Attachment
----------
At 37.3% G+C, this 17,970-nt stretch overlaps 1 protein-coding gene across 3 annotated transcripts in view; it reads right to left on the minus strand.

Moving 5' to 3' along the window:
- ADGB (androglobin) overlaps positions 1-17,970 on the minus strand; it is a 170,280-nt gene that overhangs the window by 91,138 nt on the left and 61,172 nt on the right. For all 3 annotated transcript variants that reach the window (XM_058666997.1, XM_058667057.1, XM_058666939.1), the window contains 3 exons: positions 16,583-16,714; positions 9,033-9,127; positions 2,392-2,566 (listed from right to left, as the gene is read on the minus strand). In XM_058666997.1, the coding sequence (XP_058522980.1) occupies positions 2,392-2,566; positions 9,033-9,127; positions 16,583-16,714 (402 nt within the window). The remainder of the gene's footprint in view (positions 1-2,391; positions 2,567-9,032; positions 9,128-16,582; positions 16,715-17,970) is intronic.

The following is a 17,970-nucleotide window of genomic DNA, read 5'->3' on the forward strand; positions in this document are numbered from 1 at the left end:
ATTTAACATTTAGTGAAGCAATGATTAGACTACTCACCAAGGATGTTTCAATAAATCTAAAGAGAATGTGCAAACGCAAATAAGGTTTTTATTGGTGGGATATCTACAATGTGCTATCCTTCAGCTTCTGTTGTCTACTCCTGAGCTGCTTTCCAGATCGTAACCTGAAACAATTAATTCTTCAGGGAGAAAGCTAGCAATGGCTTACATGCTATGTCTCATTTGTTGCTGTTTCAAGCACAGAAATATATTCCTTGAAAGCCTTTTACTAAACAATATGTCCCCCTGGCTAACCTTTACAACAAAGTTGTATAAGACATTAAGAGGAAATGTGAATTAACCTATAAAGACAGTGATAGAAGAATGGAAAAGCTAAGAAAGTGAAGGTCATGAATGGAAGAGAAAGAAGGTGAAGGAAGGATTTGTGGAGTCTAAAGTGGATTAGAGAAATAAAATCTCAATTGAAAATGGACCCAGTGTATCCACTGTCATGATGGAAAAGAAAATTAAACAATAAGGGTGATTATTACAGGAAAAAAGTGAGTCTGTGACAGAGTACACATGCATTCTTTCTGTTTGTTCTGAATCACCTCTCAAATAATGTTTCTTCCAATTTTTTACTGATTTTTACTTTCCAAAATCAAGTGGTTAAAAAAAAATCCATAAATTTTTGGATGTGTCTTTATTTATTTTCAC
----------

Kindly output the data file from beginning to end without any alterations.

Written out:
At 37.3% G+C, this 17,970-nt stretch overlaps 1 protein-coding gene across 3 annotated transcripts in view; it reads right to left on the minus strand.

Moving 5' to 3' along the window:
- ADGB (androglobin) overlaps positions 1-17,970 on the minus strand; it is a 170,280-nt gene that overhangs the window by 91,138 nt on the left and 61,172 nt on the right. For all 3 annotated transcript variants that reach the window (XM_058666997.1, XM_058667057.1, XM_058666939.1), the window contains 3 exons: positions 16,583-16,714; positions 9,033-9,127; positions 2,392-2,566 (listed from right to left, as the gene is read on the minus strand). In XM_058666997.1, the coding sequence (XP_058522980.1) occupies positions 2,392-2,566; positions 9,033-9,127; positions 16,583-16,714 (402 nt within the window). The remainder of the gene's footprint in view (positions 1-2,391; positions 2,567-9,032; positions 9,128-16,582; positions 16,715-17,970) is intronic.

The following is a 17,970-nucleotide window of genomic DNA, read 5'->3' on the forward strand; positions in this document are numbered from 1 at the left end:
ATTTAACATTTAGTGAAGCAATGATTAGACTACTCACCAAGGATGTTTCAATAAATCTAAAGAGAATGTGCAAACGCAAATAAGGTTTTTATTGGTGGGATATCTACAATGTGCTATCCTTCAGCTTCTGTTGTCTACTCCTGAGCTGCTTTCCAGATCGTAACCTGAAACAATTAATTCTTCAGGGAGAAAGCTAGCAATGGCTTACATGCTATGTCTCATTTGTTGCTGTTTCAAGCACAGAAATATATTCCTTGAAAGCCTTTTACTAAACAATATGTCCCCCTGGCTAACCTTTACAACAAAGTTGTATAAGACATTAAGAGGAAATGTGAATTAACCTATAAAGACAGTGATAGAAGAATGGAAAAGCTAAGAAAGTGAAGGTCATGAATGGAAGAGAAAGAAGGTGAAGGAAGGATTTGTGGAGTCTAAAGTGGATTAGAGAAATAAAATCTCAATTGAAAATGGACCCAGTGTATCCACTGTCATGATGGAAAAGAAAATTAAACAATAAGGGTGATTATTACAGGAAAAAAGTGAGTCTGTGACAGAGTACACATGCATTCTTTCTGTTTGTTCTGAATCACCTCTCAAATAATGTTTCTTCCAATTTTTTACTGATTTTTACTTTCCAAAATCAAGTGGTTAAAAAAAAATCCATAAATTTTTGGATGTGTCTTTATTTATTTTCAC